How Can Fashion Designers Make Clothes Less Disposable?

Salvation Army, recycled clothing, eco-fashion, sustainable fashion, green fashion, ethical fashion, sustainable style

Photo by Howard Lake

The following is an excerpt from Shaping Sustainable Fashion: Changing the Way We Make and Use Clothes (2011, Earthscan), edited by Alison Gwilt and Timo Rissanen

The current disposability of clothing is problematic. While clothes are seemingly durable goods, they are often marketed as fast-changing fashions and made of increasingly inexpensive materials with quality of construction often neglected. Clothing today is more economically accessible than ever before, at least in developed nations. Compromises in the quality of fabric and construction, and the outsourcing of manufacture to nations of cheap labor enable us to buy clothing in quantities not seen before.

sewing machines

Photo by Roger Nelson

Despite the relatively low economic costs of fabric and clothing, these should be treated as precious and valuable due to the investments embodied by the fabrics and garments, investments made during fiber generation, design, and manufacture. These investments may include water, material resources, energy, and time. Fabric is a product with an ecological footprint attached but arguably not always treated as such by the fashion industry. Nevertheless, relatively small increases in material inputs (fabric) at the fashion-design stage can result in more physically and visually durable garments. Hypothetically this could result in a lesser need for new clothes.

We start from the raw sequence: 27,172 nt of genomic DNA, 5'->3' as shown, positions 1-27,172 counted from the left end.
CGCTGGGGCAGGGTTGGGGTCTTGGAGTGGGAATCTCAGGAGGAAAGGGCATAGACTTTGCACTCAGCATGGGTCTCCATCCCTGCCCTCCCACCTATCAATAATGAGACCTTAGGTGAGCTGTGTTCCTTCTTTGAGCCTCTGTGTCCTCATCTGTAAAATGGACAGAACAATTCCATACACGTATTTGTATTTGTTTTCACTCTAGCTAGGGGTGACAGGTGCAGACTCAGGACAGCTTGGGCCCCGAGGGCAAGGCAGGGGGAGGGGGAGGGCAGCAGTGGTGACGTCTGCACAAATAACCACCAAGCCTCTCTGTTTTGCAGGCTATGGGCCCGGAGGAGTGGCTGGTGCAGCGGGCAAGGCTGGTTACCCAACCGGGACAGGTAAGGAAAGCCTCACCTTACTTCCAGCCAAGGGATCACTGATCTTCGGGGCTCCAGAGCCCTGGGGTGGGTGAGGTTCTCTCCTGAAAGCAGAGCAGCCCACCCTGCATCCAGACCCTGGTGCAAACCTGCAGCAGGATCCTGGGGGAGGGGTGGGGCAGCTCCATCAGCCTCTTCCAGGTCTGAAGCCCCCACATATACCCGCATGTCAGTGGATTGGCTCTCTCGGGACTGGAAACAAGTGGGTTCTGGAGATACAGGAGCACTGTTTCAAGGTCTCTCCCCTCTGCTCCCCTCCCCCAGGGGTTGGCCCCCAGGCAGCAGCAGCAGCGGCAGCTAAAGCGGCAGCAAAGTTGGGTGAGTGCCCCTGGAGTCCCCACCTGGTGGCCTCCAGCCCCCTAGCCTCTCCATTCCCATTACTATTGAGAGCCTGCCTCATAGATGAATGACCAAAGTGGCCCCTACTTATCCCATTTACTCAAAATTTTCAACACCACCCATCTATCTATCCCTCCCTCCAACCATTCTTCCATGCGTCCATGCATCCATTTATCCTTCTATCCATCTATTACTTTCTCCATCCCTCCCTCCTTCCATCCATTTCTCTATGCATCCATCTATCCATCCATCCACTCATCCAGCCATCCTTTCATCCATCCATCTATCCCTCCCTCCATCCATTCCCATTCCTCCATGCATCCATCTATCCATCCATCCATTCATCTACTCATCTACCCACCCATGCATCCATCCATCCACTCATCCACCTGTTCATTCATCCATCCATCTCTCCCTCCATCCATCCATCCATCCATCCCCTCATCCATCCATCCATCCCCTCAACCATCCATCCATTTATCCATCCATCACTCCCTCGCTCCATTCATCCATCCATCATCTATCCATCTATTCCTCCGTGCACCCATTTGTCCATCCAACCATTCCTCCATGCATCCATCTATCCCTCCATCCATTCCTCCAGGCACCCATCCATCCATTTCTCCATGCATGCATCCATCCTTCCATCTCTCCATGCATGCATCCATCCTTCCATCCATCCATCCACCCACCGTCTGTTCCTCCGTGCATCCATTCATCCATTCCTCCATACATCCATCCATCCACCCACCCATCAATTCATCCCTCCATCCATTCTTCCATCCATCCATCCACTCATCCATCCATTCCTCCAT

MAKE ALLOWANCES

Fifteen percent of the fabric used to make an average garment is waste; this waste is disposed of after cutting. This may not sound substantial until one thinks of the entire global fashion industry. Much of this “waste” could be incorporated into garments, for example, to reinforce parts that are prone to stress.

Much of cutting “waste” could be incorporated into garments to reinforce parts prone to stress.

Some of the “wasted” fabric may also be incorporated into larger allowance, which enable alteration, whether to accommodate a change in the wearer or fashion. Making a pair of pants larger without the insertion of extra fabric, for instance, is easy with strategically planned wider seam and hem allowances. Perhaps future alterability should become a consideration for fashion design.

One obstacle for this may be the perception of seam allowances as waste. Some 5.5 percent of the total fabric in a garment is in the seam and hem allowances, and generally, the pattern maker is responsible for ensuring that the allowances are kept to the “practical minimum.” This does not, however, account for the entire use-life of a garment; seam allowances in fact can be an asset, an investment in the garment’s future. “Fast fashion” may be more difficult to repair for practical, economic, and psychological reasons, perhaps tempering the view of seam and hem allowances as waste.

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